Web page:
In 2017, over GH¢15million in Community Social Responsibility (CSR) capital was deployed by the banking sector to finance community projects.

This year, the figure is estimated to be around GH¢13 million. In assessing the CSR investments by licensed Universal banks in FY 2018, data was collected from their audited annual reports (published on their website) and other sources where available.

As at time of writing, 18, out of the 23 banks had published abridged financial reports with no data on CSR. Only 11 banks had published the full annual reports with detailed notes that contained information on CSR spending.

Figure 1 provides an infographic overview of data sources and challenges in obtaining complete information.

Due to the paucity of information, every attempt was made avoid an inter-bank comparative analysis.

The objective is to consolidate the data set around CSR in a way that allows easy tracking of the growth trajectory regarding social investment in the banking sector. In that regard, this article attempts to answer three questions; who, how much and which sector?

In terms of economic sector, majority of CSR investment in FY 2018 went to education and health as was the case in 2017, helping to spur momentum towards the achievement of Ghana’s Sustainable Development Goals. Figure 1 gives a global view of banks that were included or excluded in this analysis, and sectors that benefitted. Figure 2-6 presents rankings according to value, percentage of operating income, percentage of aggregate CSR and year-on-year comparison.

2018 CSR Premier League: GCB still in the lead, but…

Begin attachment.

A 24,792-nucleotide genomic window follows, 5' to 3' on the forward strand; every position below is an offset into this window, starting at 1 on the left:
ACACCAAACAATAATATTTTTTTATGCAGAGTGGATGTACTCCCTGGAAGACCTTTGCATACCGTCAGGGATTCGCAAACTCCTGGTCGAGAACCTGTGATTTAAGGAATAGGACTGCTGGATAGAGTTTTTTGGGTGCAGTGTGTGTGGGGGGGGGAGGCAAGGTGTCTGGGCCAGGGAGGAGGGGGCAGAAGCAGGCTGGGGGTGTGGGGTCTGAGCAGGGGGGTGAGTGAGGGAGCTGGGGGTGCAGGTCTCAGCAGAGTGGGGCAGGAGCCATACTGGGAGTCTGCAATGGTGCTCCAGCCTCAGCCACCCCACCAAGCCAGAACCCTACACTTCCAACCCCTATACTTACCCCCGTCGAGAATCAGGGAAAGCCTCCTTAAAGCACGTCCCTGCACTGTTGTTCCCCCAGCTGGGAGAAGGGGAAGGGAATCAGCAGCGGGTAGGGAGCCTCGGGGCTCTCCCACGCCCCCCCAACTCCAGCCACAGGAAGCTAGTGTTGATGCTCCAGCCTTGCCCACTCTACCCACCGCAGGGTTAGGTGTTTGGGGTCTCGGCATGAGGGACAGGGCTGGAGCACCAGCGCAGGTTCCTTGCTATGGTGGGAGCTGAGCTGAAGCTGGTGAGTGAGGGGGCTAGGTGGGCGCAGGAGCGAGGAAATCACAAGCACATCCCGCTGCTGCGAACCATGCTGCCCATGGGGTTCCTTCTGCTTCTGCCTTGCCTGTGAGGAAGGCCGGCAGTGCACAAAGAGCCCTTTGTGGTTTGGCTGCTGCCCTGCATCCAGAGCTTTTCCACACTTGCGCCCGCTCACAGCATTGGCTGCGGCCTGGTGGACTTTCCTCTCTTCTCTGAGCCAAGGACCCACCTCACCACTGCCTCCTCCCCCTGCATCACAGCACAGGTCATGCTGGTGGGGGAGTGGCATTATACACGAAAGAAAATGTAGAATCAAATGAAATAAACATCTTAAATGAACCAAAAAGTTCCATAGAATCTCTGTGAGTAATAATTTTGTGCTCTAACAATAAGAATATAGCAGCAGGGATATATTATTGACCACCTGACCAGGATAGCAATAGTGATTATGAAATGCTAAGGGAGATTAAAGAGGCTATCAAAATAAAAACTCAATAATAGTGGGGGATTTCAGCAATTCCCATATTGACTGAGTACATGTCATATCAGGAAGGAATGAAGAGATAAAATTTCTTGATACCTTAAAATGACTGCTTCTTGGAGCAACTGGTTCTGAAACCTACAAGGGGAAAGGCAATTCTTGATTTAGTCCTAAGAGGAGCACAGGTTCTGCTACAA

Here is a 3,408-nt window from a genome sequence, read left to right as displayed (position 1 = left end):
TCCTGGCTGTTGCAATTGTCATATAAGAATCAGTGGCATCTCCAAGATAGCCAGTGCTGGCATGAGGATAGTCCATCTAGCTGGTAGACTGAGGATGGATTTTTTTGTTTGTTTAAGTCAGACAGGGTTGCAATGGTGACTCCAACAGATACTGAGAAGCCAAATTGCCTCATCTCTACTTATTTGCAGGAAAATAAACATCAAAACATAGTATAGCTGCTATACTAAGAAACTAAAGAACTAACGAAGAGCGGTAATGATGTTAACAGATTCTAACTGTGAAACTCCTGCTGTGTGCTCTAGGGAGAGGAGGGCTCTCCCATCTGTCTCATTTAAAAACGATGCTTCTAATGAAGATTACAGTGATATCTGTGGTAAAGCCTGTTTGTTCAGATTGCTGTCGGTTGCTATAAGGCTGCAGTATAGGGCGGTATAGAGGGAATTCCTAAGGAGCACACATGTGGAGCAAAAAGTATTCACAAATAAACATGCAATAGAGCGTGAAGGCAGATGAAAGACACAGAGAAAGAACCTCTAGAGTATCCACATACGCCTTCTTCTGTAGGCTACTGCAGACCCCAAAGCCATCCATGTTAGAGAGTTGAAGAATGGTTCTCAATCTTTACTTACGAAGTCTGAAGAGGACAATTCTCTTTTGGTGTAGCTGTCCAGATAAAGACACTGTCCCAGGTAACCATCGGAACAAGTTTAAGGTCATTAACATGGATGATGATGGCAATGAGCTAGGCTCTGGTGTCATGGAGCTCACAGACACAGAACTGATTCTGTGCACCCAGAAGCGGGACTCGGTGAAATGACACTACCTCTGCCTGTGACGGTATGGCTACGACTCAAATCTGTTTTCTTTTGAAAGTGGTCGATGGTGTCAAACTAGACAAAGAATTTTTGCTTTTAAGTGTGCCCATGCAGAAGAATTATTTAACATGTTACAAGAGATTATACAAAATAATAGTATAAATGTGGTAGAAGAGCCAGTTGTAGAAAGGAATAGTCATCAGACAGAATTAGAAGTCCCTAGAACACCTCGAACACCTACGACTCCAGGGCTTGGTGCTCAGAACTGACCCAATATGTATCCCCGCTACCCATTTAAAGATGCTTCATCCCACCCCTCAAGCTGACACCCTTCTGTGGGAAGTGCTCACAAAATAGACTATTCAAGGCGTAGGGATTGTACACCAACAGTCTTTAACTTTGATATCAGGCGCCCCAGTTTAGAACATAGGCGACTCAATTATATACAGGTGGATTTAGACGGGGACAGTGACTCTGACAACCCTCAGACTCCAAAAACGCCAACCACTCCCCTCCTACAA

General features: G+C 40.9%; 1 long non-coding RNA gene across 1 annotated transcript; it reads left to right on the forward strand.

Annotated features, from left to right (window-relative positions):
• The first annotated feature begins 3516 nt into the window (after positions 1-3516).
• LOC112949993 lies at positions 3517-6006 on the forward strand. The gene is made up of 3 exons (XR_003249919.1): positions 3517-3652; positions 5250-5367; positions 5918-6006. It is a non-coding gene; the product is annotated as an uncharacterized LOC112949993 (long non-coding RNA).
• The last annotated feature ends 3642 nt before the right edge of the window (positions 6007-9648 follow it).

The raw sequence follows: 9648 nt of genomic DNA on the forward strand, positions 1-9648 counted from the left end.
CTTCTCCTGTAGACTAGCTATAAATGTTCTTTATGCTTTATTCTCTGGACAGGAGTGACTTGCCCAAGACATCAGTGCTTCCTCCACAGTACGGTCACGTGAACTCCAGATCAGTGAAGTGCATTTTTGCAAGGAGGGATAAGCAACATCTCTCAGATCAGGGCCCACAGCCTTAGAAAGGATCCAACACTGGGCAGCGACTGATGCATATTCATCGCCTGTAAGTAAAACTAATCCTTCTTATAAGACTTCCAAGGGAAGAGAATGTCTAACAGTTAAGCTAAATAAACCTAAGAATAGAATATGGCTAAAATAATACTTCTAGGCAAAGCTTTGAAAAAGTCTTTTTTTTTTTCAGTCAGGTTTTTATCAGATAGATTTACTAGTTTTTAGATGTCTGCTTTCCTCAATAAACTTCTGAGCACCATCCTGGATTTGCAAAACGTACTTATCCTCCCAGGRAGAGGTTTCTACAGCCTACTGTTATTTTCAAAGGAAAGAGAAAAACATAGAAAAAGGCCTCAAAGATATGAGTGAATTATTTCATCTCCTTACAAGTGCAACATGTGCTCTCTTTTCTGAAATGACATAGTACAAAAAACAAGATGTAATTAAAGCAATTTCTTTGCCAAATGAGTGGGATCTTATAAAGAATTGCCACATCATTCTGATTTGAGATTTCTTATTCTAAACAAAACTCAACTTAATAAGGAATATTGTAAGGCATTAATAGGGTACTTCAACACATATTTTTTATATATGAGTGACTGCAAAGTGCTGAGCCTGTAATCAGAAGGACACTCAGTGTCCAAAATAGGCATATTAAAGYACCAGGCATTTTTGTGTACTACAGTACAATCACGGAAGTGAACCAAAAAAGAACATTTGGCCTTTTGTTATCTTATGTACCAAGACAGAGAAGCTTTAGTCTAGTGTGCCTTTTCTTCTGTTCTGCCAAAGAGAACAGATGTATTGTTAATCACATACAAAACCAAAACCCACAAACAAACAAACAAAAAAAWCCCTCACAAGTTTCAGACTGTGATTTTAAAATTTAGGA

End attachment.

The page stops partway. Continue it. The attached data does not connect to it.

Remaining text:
Per data from the 18 reporting banks, total revenue grew by 7.9% to GH¢8,854,898,277 in FY 2018.

Prior year comparison shows that CSR Investments for the 17 banks that reported in FY 2017 amounted to GH¢15,938,755, constituting 0.18% of total revenue for those banks. In FY 2018, total CSR for the 11 banks that reported CSR data was GH¢12,021,634 constituting 0.2% of the total revenue for those eleven banks.

What does this mean? If you interpret it to mean that the banks that reported CSR data spent a relatively greater proportion of their operating income on CSR in 2018 than in 2017, you would both be right and wrong. You will be right because that’s what the data suggest. But you will be wrong because of the performance of one outlier, Zenith bank.

In 2017, Zenith spent GH¢31,133 on CSR compared to GH¢473,225 in FY 2018 (1209% growth). Indeed, Zenith and Fidelity are the only banks (among the 11 banks reporting CSR in FY 2018) that spent more in percentage terms in 2018 than in 2017.

In nominal terms however, Guaranty Trust and SG Bank, increased their CSR spending in FY 2018, albeit in percentage terms they spent less of their total revenue.

In fact, SG had GH¢0.00 recorded as CSR in 2017. GCB continue to lead with sizeable spending (FY 2018: GH¢5,622,000) as Stanbic followed unrelentingly, spending GH¢2,280,000 in FY 2018, a year-on-year contraction of GH¢210,000.

“Monkeys” to play by size indeed. The biggest spending cut came from First Atlantic Bank (see Figure 6), cutting back on their FY 2017 spending by more than 1000% to reach GH¢50,000 in FY 2018 (FY2017: GH¢739,593). CAL Bank also cut back spending, dropping from GH¢780,000 in FY 2017 to GH¢482,000 in FY 2018 (GH¢298,000 reduction).

The reductions across board could be attributed general market uncertainties, and regulatory pressures related to meeting the GH¢400 million minimum capitalization by December 2018.

CSR spending is expected to pick up in FY 2019 as sector players now have access to more loanable funds to generate alpha.



The author is the founder of Rural Heights Foundation and a managing consultant with Metis Decisions Limited, a professional services company in Accra.